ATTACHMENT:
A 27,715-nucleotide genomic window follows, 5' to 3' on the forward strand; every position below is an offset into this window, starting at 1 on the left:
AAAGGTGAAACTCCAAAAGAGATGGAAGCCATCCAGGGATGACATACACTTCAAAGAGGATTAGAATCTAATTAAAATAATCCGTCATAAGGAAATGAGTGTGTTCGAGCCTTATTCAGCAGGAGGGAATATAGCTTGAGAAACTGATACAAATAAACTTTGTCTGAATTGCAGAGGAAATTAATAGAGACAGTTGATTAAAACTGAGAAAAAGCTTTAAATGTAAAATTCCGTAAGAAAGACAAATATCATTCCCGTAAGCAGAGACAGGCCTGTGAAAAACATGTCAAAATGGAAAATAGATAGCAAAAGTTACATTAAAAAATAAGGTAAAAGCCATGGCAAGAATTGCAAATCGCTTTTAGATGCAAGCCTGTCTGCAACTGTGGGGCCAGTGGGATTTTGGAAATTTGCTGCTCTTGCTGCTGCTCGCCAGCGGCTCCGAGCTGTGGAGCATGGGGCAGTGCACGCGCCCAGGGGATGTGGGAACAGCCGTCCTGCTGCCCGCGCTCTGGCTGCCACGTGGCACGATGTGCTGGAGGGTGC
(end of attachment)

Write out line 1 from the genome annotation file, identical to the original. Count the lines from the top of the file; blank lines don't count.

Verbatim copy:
A 27,715-nucleotide genomic window follows, 5' to 3' on the forward strand; every position below is an offset into this window, starting at 1 on the left: